Editor, I don’t know what I would do on Sunday mornings without my morning ritual of walking to the end of my driveway, picking up my copy of the Marietta Daily Journal and taking it inside to my favorite chair to read it, front to back, with my cup of coffee.
The newspaper has been part of my life for almost 50 years. I rely on my community newspaper, because it has its finger on the pulse. For anyone who is in public life, community newspapers are absolutely essential.
First thing each day, my staff and I scour the community newspapers of Georgia to ensure I’m up-to-date on the latest news so that I can do my job effectively. Community newspapers also are crucial in helping me get my message out to Georgians so I can hear back directly from them and continue to serve them effectively.
I have saved hundreds of newspaper clippings throughout my career. I recently sorted through boxes and boxes of these clips in preparing to send materials to the archives at the University of Georgia, my alma mater, and it was a wonderful walk down memory lane.
For local merchants, placing an ad in a community newspaper is an invaluable tool. As a businessman in the real-estate industry for many years, I always relied heavily on newspaper advertising to promote the houses my agents were hired to sell.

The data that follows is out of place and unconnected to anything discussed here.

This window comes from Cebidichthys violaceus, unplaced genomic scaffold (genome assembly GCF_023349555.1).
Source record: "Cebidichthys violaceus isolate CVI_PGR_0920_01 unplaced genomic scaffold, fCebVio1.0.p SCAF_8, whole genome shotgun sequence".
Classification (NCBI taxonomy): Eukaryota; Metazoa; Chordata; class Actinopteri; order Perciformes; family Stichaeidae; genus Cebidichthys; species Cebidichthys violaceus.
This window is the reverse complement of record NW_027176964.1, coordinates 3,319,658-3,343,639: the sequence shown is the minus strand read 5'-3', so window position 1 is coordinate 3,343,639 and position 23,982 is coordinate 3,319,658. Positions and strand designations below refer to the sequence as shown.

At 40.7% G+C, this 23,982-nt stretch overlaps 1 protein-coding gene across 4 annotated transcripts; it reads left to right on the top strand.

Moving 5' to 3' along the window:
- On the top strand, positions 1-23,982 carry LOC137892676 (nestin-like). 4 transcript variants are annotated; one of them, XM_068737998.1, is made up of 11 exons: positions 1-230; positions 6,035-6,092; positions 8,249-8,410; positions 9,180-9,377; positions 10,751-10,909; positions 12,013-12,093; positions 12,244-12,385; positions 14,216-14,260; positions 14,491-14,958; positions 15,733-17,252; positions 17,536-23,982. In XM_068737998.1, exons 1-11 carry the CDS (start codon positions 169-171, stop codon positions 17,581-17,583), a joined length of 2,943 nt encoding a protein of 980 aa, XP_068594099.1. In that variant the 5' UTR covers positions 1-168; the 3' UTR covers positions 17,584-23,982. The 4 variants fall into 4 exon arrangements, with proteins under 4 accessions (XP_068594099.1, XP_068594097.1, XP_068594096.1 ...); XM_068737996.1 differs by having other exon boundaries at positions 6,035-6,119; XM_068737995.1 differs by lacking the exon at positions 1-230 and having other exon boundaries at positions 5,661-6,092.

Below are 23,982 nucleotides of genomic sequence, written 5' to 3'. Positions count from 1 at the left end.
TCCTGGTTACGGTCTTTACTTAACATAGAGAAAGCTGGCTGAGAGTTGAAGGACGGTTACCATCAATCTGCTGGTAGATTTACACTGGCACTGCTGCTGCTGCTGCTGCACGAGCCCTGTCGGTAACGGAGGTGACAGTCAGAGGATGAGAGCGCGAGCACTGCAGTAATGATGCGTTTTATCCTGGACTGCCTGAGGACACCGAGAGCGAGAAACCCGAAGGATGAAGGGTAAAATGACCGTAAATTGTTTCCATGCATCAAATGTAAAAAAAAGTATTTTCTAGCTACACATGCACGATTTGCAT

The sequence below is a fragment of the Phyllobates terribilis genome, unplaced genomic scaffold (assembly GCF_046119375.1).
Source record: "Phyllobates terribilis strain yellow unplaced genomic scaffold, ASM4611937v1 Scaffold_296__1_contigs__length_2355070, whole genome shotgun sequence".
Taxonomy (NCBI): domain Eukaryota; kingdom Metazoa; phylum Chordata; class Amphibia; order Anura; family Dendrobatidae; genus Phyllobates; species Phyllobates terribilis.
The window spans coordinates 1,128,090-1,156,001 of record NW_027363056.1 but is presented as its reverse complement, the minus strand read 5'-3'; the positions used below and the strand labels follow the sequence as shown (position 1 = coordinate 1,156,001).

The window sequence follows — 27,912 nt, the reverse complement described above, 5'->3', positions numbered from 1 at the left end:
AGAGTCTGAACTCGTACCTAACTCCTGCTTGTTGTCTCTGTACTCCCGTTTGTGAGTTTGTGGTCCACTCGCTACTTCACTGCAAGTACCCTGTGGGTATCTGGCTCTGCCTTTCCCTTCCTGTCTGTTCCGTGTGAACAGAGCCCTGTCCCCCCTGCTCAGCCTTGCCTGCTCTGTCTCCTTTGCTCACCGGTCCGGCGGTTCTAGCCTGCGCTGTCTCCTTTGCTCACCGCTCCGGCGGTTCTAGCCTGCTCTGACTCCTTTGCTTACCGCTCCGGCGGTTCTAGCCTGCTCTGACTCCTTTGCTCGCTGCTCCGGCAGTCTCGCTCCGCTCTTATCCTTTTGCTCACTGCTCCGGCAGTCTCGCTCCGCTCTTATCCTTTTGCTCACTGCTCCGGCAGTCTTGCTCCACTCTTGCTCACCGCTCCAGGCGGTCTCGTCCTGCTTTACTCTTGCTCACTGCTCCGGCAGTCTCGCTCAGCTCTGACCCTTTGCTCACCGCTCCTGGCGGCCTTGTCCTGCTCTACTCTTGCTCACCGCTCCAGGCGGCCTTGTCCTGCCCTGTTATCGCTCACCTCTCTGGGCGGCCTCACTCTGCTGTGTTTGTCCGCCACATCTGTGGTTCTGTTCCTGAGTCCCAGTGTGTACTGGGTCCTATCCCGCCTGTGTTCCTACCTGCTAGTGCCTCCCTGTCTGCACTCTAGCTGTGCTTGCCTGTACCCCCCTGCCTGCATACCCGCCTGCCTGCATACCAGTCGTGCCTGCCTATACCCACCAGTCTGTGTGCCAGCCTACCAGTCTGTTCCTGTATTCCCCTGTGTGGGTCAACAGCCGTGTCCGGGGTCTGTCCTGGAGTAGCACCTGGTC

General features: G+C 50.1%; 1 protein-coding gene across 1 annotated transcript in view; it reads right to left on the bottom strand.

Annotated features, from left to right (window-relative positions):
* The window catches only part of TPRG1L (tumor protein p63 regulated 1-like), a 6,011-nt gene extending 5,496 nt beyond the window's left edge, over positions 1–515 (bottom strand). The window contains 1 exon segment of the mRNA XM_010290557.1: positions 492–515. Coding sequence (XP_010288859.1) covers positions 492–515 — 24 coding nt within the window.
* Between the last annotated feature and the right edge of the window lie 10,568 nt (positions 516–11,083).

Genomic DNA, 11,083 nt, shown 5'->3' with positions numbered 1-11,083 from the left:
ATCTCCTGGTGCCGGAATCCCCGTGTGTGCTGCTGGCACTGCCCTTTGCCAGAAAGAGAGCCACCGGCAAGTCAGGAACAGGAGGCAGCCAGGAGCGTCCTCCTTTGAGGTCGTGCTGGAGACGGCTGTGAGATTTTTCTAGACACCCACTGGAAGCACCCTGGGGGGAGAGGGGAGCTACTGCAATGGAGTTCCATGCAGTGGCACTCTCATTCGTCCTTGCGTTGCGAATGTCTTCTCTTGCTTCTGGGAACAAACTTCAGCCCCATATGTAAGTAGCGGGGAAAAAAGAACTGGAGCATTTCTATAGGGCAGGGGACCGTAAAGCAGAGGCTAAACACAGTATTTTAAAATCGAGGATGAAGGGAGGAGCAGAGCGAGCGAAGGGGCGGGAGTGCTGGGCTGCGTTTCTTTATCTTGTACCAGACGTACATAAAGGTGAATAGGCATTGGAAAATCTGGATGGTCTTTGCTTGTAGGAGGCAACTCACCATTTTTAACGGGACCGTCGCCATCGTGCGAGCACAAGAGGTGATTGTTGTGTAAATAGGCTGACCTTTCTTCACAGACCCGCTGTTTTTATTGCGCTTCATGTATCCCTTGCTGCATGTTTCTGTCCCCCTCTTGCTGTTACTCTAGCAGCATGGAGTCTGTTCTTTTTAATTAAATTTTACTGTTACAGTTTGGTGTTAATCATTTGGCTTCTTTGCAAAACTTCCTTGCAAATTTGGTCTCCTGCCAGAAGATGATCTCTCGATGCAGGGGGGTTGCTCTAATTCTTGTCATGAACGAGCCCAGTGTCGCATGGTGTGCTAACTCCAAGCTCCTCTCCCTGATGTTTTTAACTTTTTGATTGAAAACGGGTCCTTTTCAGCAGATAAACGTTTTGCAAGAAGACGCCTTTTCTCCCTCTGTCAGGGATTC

Our newspapers give our communities an identity. Newspapers serve as a mechanism for people to speak out on local issues that affect them, their families and their businesses. Many wouldn’t have a voice for dialogue, debate and commerce without them. Newspapers encourage community involvement and serve as a record for where we’ve come from, where we’re headed and who we aspire to be.
I appreciate our community newspapers and their ability to survive and thrive throughout changes to our state, big cities and small towns, and changes in technology. This column is a way to say “thank you” to all the newspapers across the state, in addition to the Marietta Daily Journal and the other community newspaper to which I subscribe, The Clayton Tribune. Your contributions to my daily life are worth far more than the newsstand price.
— Johnny Isakson
U.S. senator for Georgia